With only 68 days till Christmas this is the most critical time in the retail calendar (it’s estimated that 80% of annual profits occur in these few risky weeks), and given the current turbulent trading conditions it really is make or break time for many.
But like everything else in retail, the festive shopping period is changing and following a traditional merchandising, stocking and pricing festive strategy no longer ensures strong sales and Christmas bonuses.
However, unlike most of the other evolutions happening we can actually identify the main driver for change, when it happened and how to adapt to it.
Traditionally Consumers understood that there was a price premium to pay when shopping in the lead up to Christmas and then as soon as it was Boxing Day there would be huge bargains available. But, in 2013 all this changed, thanks to the import of Black Friday and Cyber Monday trading discounts, a phenomenon that had been around in the US since the 1940s.
In just a couple of years, Black Friday and Cyber Monday have radically altered the UK’s festive shopping habits and retail calendar with the introduction of one of the most infamous sales periods now diarised for the month before Christmas. This has extended the festive shopping period with shoppers using Black Friday to buy their ‘‘big ticket Christmas items’ thus altering traditional festive shopping patterns with November now busier than December.
The retail industry understands that consumers have money to spend on Black Friday/Cyber Monday and FOMO kicks in, in terms of capturing this spend - resulting in more and more retailers starting Black Friday offers earlier - even if they don’t actually believe the phenomenon is good for their own balance sheet - effectively resulting in the whole of November becoming a discount month.
This shift in the pattern of consumer spending has skewed the national retail statistics making it difficult to accurately understand and predict UK consumer spending over the Christmas period, so we here at Mallzee Insights have relied on our own data to analyse what impact Black Friday/Cyber Monday has made, and to understand how UK retailers can optimise the Christmas trading period.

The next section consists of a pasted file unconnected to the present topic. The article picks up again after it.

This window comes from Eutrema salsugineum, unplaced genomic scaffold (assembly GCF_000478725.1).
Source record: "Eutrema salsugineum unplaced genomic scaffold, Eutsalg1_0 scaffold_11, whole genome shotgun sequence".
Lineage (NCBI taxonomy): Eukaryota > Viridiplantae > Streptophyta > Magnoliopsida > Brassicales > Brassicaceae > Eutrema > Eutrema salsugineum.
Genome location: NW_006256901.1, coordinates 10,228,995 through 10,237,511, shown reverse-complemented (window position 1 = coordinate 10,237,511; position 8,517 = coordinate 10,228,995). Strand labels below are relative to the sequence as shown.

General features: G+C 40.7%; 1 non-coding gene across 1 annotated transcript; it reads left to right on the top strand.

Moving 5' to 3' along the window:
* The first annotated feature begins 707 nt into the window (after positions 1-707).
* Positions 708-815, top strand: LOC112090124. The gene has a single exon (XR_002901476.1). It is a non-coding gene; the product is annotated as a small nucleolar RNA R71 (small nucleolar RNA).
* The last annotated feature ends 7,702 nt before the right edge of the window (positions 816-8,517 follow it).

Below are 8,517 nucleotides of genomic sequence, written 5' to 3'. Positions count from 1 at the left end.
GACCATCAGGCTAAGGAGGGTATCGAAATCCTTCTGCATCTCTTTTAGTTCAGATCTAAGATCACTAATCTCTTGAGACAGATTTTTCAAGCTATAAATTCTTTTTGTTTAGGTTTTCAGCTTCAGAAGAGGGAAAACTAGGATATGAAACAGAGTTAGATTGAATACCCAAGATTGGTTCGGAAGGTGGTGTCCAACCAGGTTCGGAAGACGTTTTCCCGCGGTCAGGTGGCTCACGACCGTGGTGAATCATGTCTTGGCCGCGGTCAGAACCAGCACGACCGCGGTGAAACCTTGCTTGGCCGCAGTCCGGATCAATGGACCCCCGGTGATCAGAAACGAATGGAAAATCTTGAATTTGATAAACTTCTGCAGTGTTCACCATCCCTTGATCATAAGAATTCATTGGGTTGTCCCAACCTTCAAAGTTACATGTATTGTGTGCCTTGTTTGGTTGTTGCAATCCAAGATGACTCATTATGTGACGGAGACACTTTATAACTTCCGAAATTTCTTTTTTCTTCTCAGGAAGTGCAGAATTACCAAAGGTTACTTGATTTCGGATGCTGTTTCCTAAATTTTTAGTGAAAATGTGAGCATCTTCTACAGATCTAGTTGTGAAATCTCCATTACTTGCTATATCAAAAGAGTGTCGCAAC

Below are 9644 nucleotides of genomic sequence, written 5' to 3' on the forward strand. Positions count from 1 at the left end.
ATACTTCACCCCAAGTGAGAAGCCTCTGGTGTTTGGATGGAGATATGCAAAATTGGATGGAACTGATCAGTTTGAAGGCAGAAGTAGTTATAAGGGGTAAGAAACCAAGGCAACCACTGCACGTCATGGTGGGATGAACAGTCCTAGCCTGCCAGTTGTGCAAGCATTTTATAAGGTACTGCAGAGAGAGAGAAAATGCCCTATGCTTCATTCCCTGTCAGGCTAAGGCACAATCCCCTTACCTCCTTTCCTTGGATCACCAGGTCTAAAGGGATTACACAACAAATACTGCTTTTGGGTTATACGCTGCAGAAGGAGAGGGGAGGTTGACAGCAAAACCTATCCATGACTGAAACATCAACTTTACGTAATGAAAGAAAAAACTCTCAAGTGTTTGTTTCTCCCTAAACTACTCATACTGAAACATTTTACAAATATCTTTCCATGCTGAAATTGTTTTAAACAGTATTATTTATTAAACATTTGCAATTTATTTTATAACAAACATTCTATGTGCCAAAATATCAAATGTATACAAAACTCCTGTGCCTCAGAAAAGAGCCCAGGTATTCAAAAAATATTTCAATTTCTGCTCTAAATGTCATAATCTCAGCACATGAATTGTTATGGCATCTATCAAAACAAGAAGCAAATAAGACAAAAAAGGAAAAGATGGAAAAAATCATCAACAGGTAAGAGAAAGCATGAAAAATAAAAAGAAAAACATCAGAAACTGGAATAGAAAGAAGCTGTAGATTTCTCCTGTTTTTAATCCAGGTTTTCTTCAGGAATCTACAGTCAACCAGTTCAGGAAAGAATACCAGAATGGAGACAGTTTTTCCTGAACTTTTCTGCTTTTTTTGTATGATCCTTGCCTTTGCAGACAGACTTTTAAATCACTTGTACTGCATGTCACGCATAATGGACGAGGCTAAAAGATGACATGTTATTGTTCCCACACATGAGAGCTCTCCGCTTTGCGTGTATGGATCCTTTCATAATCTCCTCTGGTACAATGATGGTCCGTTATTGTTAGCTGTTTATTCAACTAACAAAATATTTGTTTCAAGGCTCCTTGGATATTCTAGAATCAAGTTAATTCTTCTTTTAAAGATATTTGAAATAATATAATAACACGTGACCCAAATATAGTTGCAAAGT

This graph shows the average price drop available in the six month period leading up to Christmas last year, 2017.
Whilst consumers have undoubtedly embraced Black Friday and the promotional activity around it, shown by the frenzied spending over this weekend, this isn’t as price dependent as you might expect. The average discount is actually much lower than those available from August to early November. On Black Friday 2017 the average price drop was only 29% whereas two weeks previously it had been 44% having been consistently in the 40s since September. These findings appear to corroborate a report recently released by Which.
However there is another side to this story and according to our Mallzee Insights data, the volume of products on sale at a reduced price does peak over the Black Friday weekend at an average of 65%, having dropped from August to early November. It is however worth noting that in August the volume of discounted products on the market sat above 60% for two weeks!
This shift in the pattern of consumer spending, prompted an article in the FT, earlier this year stating; “The growth of the Black Friday event has distorted retail sales figures and cast doubt on the official statistics about a sector that accounts for more than a tenth of the UK economy. For the past four years, official statistics have shown sharply rising sales in November followed by a slowdown in December but the Office for National Statistics suggested its seasonal adjustment has been skewed by rapidly changing shopping habits. The 2017 figures confirm this pattern: the volume of retail sales grew by 1.1 per cent in November compared to the previous month, but fell by 1.5 per cent in December.”
Looking at the figures highlights that retailers are developing strategies for handling the disrupted festive shopping period. There is a sudden drop in products available just before the start of November highlighting that many retailers are carefully choreographing which products are being included and discounted. A much more strategic approach to Black Friday than when it first appeared on these shores in 2013 and vital for the success of any Q4 strategy.
One of the most damaging approaches any retailer can take to Black Friday/discount November is trading too aggressively with a resulting stock shortage in the full price period running up to Christmas.
As we enter this peak trading season an understanding of the consumer intent towards your new collections is vital, as it should be year round, and is the key to a successful festive season and the realisation of strong profits for the year. If you’re releasing new products at this time of year it’s imperative to ensure you don’t sleepwalk into over/under stock positions that result in trading troubles that have a long-term effect - it’s no surprise that the highest number of retail bankruptcies happen in Q1.